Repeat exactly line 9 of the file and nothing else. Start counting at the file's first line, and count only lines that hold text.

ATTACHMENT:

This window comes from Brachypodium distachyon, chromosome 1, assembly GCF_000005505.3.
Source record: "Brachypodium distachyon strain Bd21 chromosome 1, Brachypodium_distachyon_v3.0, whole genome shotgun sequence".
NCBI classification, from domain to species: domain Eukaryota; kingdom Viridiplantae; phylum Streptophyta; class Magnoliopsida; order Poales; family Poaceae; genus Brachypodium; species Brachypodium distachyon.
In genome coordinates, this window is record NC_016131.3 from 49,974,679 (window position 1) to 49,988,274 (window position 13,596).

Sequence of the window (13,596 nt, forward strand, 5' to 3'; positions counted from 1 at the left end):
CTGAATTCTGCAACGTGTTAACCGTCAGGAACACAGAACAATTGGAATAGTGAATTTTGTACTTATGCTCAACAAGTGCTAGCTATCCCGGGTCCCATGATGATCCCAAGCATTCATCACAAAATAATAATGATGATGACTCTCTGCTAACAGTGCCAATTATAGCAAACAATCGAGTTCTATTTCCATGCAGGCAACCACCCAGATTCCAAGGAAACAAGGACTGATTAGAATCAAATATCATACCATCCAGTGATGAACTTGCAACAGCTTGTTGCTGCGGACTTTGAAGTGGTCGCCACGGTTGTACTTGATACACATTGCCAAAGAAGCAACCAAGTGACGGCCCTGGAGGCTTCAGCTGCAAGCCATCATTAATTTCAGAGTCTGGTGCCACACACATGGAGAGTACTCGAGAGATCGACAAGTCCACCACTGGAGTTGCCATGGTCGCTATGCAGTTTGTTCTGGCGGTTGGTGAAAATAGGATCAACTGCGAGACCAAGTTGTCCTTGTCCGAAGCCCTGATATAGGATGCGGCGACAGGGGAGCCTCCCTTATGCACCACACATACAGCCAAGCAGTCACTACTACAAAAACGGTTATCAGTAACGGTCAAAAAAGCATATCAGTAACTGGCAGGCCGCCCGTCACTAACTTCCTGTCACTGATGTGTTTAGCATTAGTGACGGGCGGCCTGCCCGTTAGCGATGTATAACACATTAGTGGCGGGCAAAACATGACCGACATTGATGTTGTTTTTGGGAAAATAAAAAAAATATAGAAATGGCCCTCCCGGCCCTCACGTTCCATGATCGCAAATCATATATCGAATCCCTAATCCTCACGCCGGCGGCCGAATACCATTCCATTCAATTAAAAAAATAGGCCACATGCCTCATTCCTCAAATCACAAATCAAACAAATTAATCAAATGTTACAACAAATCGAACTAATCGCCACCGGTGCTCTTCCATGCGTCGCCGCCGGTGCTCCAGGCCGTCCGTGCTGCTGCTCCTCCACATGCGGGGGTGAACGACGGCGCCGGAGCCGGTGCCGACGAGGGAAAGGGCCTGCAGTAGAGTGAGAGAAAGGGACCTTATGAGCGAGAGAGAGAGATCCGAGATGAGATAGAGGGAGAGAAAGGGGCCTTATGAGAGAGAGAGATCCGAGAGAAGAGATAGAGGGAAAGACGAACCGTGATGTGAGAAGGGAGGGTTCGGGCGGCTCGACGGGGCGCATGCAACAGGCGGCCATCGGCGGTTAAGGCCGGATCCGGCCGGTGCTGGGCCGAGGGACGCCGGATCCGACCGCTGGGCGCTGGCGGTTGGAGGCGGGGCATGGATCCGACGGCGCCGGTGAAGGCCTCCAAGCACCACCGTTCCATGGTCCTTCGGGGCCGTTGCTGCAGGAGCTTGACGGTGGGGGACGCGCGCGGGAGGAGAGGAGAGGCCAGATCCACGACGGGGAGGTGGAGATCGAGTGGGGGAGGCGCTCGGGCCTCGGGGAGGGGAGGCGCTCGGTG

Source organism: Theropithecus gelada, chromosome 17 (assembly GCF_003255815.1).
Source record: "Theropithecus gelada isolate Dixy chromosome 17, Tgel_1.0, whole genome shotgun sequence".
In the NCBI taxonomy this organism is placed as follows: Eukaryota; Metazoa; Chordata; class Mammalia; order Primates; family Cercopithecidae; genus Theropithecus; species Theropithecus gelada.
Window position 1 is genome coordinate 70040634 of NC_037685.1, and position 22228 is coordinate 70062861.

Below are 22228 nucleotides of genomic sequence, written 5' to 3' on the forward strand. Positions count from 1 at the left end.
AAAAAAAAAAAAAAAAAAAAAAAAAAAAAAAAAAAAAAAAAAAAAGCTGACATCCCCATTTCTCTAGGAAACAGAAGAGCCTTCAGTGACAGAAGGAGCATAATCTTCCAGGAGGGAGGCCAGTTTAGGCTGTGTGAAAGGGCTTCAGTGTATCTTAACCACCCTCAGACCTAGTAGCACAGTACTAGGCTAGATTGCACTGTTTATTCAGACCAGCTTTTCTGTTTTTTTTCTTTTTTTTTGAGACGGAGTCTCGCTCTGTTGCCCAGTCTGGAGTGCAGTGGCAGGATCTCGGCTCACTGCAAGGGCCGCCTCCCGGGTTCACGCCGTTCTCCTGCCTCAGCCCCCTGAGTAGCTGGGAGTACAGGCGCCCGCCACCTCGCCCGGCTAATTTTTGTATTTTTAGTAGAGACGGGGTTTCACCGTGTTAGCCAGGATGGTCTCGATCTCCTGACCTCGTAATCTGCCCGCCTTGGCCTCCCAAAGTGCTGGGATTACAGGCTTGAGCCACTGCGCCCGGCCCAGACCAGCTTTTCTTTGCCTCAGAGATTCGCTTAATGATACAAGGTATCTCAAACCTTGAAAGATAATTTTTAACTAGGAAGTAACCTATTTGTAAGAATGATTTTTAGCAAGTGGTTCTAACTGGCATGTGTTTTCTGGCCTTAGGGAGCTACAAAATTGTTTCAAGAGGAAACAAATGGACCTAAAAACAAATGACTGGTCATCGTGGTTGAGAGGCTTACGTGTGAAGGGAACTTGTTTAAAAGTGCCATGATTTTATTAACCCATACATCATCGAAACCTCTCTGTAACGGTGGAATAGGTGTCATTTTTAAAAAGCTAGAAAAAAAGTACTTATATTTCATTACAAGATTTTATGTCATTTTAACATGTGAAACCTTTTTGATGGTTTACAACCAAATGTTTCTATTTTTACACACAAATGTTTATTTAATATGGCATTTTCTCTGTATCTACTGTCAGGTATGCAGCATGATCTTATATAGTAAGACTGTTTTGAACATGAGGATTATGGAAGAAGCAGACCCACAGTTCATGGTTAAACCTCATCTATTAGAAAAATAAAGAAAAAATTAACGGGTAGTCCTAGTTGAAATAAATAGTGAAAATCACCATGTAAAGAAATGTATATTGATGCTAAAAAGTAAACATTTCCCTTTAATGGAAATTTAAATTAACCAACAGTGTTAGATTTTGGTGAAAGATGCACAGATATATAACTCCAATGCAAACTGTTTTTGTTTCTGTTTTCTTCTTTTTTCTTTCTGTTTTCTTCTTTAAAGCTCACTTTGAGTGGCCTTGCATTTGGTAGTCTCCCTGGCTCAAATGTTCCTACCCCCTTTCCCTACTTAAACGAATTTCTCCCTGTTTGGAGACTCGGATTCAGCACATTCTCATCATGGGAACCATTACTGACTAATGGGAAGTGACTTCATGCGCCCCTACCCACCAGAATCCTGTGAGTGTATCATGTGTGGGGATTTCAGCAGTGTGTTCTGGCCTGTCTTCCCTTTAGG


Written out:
In the NCBI taxonomy this organism is placed as follows: Eukaryota; Metazoa; Chordata; class Mammalia; order Primates; family Cercopithecidae; genus Theropithecus; species Theropithecus gelada.